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Berkley Prime Crime titles by Sandi Ault
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This book is an original publication of The Berkley Publishing Group.
This is a work of fiction. Names, characters, places, and incidents either are the product of the author’s imagination or are used fictitiously, and any resemblance to actual persons, living or dead, business establishments, events, or locales is entirely coincidental. The publisher does not have any control over and does not assume any responsibility for author or third-party websites or their content.
Copyright © 2010 by Sandi Ault.
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Library of Congress Cataloging-in-Publication Data
eISBN : 978-1-101-17171-4
1. Wild, Jamaica (Fictitious character)—Fiction. 2. United States. Bureau of Land Management—
Fiction. 3. Secret societies—Fiction. 4. Murder—Investigation—Fiction. 5. Colorado—Fiction. I.
For my husband, Tracy
my soul mate
I would like to thank the following individuals for their generous help in my research for this book: Sam des Georges, Multi-Resources Branch Chief for the Bureau of Land Management, Taos Field Office; Dana Weaver, Mary Lou Chernik, and Tamara Stephenson, Field Deputy Medical Investigators for the New Mexico Office of Medical Investigation; Agent Joe Schiel, New Mexico State Police Crime Scene Unit; Terry Coker, Senior Deputy Medical Investigator with the New Mexico Office of Medical Investigation.
This is a work of fiction, and the characters, some of the organizations, many of the places, and most of the events herein are figments of my imagination.
No one outside their dwindling numbers knows much about Los Penitentes, save a few scholars, and a few old-timers who are willing to recount their experiences of a nearly extinct way of life in the remote rural communities of northern New Mexico and southern Colorado. While I have featured Los Penitentes and some of their known practices in this book, I have also taken creative license in order to create a good story. I have featured some of what is known, some of what is written, some of what is rumored, some of what I have been told, a little of what I have seen, and a healthy dose of what I have imagined. As a result, this tale touches upon a real sect and some of their rituals, but does not pretend to be an accurate representation of Los Penitentes or of the Catholic Church. What is true about Los Penitentes is often stranger than fiction, and this yarn is spun from a bit of both. If you do not believe it, it could be true. If you believe it, it could be fiction. Who knows?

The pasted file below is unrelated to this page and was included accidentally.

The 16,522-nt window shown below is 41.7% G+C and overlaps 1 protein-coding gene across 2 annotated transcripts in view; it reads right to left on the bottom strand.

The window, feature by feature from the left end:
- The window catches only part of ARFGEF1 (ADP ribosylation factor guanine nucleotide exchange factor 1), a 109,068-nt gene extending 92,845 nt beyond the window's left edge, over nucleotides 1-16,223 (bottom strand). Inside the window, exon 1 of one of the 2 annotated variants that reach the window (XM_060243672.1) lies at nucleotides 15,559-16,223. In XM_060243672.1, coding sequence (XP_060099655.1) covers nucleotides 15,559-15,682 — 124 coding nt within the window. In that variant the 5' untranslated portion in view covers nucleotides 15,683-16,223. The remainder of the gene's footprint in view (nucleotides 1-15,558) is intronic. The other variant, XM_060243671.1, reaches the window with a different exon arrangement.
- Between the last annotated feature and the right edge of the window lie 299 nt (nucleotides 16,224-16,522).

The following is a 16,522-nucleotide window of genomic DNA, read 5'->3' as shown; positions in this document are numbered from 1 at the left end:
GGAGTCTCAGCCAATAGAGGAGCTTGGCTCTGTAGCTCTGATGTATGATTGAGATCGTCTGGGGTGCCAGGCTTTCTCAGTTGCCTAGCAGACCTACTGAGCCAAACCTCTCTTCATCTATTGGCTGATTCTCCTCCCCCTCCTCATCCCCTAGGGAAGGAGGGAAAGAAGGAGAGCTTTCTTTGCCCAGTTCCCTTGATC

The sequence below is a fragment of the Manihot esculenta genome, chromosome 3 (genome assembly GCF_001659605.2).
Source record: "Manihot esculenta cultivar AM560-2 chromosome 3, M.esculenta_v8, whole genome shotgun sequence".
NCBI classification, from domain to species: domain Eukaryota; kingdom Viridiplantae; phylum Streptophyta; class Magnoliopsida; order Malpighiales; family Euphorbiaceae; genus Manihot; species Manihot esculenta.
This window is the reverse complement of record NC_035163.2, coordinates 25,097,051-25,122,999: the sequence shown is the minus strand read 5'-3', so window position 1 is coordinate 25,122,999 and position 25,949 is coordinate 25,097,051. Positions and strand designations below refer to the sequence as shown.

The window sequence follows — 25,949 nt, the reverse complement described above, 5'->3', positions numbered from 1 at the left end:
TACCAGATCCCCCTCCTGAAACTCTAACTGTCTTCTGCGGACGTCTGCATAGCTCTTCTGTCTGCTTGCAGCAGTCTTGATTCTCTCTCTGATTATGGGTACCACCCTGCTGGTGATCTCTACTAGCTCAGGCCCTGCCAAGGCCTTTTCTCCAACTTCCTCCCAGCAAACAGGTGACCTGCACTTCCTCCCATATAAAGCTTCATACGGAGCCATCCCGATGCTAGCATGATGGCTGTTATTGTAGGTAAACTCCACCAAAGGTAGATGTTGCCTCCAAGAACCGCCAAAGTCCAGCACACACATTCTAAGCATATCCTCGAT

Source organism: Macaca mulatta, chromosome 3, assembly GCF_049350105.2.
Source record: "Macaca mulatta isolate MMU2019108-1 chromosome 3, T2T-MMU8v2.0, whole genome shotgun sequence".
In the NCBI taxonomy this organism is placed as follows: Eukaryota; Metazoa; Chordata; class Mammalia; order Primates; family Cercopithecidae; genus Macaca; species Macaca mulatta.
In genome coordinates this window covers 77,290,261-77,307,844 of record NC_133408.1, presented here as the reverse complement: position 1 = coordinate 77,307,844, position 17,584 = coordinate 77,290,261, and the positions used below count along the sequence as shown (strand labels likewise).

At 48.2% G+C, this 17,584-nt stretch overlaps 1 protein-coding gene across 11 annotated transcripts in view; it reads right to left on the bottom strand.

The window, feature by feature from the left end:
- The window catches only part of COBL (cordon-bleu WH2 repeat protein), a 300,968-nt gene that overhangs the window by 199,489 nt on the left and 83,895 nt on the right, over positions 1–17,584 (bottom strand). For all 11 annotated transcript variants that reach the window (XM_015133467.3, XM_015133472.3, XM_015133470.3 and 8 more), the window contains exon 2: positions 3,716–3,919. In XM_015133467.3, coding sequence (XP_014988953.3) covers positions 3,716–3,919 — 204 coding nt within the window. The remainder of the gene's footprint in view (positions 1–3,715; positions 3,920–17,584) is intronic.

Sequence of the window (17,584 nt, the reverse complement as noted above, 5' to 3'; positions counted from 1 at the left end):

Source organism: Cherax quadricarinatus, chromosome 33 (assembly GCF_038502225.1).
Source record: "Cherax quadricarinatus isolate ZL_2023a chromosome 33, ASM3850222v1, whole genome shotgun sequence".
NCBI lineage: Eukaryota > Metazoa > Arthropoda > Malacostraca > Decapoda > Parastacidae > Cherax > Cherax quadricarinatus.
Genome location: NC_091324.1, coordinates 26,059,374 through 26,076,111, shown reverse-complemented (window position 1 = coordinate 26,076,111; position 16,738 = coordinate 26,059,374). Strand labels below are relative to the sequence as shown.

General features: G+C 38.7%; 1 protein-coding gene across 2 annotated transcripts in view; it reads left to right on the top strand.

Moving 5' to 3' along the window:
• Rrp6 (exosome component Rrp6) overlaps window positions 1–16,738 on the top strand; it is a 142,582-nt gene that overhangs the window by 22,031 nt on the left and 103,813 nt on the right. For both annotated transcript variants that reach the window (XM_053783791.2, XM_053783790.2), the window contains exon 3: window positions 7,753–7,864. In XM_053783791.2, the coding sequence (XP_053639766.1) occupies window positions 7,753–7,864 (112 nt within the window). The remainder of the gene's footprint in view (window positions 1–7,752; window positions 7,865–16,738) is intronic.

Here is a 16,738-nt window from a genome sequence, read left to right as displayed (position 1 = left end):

One thing that has been well documented is the fact that Los Penitentes practiced ritual crucifixion into the mid-1920s in some remote mountain villages. But that was back when they weren’t as good at keeping their secrets.
As the elders at Tanoah Pueblo say, this story unfolds
time before time
. If we watch the hoop of time spinning, we might perceive that it happened first—before all the other stories in the WILD Mystery Series.
But, as the Tanoah know, all time is now.
Therefore I despise myself and repent in dust and ashes.
It was too quiet, no shrieking. The figure soared downward in silence, the arms stretched out like wings, creating a pale white crucifix form easy to make out even in the frozen gray light of predawn. This jumper did not streamline into a perfect spear for speed like most of them did—rather, this was a swan dive that stretched for seconds before disappearing into the blackness of the chasm.
It was still dark when I’d gotten to the gorge that morning to go for a run on the rim before starting my duty shift. I work at the Bureau of Land Management out of the Taos Field Office as a resource protection agent. My name is Jamaica Wild. Most days, I run at sunset, but on this morning I had awakened early from fitful dreams and couldn’t go back to sleep, so I figured I’d get up and get going. I knew every dip and twist of the trail that skirted along the rim of the jagged crack in the earth’s crust cradling the Rio Grande—the wild torrent of water that gives life to the high desert. To the east, the sun would soon rise over the Sangre de Cristos, an arm of the Rockies that cupped the Taos Valley and sheltered its fragile beauty. And when the butter-colored light was just beginning to melt down the basalt walls of the gorge, I would be returning to my Jeep at the rest area on the west rim, my lungs full of sage-scented oxygen, my body invigorated, my senses satiated with the beauty around me. It seemed like a perfect plan to begin the day.